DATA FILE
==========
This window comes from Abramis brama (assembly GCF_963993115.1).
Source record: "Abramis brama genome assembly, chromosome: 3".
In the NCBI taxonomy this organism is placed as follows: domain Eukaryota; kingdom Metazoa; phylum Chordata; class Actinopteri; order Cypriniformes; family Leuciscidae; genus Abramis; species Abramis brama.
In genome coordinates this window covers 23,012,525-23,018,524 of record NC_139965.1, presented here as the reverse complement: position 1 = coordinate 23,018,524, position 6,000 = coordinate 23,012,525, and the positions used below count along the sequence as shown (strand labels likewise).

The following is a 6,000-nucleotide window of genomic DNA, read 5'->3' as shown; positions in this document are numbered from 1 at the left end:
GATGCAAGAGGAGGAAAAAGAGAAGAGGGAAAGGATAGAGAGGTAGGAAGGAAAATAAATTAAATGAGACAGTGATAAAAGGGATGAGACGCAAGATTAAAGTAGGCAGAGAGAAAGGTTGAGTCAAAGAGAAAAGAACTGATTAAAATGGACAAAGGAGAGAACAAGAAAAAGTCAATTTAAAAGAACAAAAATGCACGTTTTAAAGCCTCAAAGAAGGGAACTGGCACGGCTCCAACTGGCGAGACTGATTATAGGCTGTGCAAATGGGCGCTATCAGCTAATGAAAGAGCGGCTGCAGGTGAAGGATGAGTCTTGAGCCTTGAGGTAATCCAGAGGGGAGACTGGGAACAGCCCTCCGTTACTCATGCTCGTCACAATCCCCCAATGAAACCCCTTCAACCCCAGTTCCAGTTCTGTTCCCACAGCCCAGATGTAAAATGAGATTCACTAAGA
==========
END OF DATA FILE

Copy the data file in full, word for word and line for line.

This window comes from Abramis brama (assembly GCF_963993115.1).
Source record: "Abramis brama genome assembly, chromosome: 3".
In the NCBI taxonomy this organism is placed as follows: domain Eukaryota; kingdom Metazoa; phylum Chordata; class Actinopteri; order Cypriniformes; family Leuciscidae; genus Abramis; species Abramis brama.
In genome coordinates this window covers 23,012,525-23,018,524 of record NC_139965.1, presented here as the reverse complement: position 1 = coordinate 23,018,524, position 6,000 = coordinate 23,012,525, and the positions used below count along the sequence as shown (strand labels likewise).

The following is a 6,000-nucleotide window of genomic DNA, read 5'->3' as shown; positions in this document are numbered from 1 at the left end:
GATGCAAGAGGAGGAAAAAGAGAAGAGGGAAAGGATAGAGAGGTAGGAAGGAAAATAAATTAAATGAGACAGTGATAAAAGGGATGAGACGCAAGATTAAAGTAGGCAGAGAGAAAGGTTGAGTCAAAGAGAAAAGAACTGATTAAAATGGACAAAGGAGAGAACAAGAAAAAGTCAATTTAAAAGAACAAAAATGCACGTTTTAAAGCCTCAAAGAAGGGAACTGGCACGGCTCCAACTGGCGAGACTGATTATAGGCTGTGCAAATGGGCGCTATCAGCTAATGAAAGAGCGGCTGCAGGTGAAGGATGAGTCTTGAGCCTTGAGGTAATCCAGAGGGGAGACTGGGAACAGCCCTCCGTTACTCATGCTCGTCACAATCCCCCAATGAAACCCCTTCAACCCCAGTTCCAGTTCTGTTCCCACAGCCCAGATGTAAAATGAGATTCACTAAGA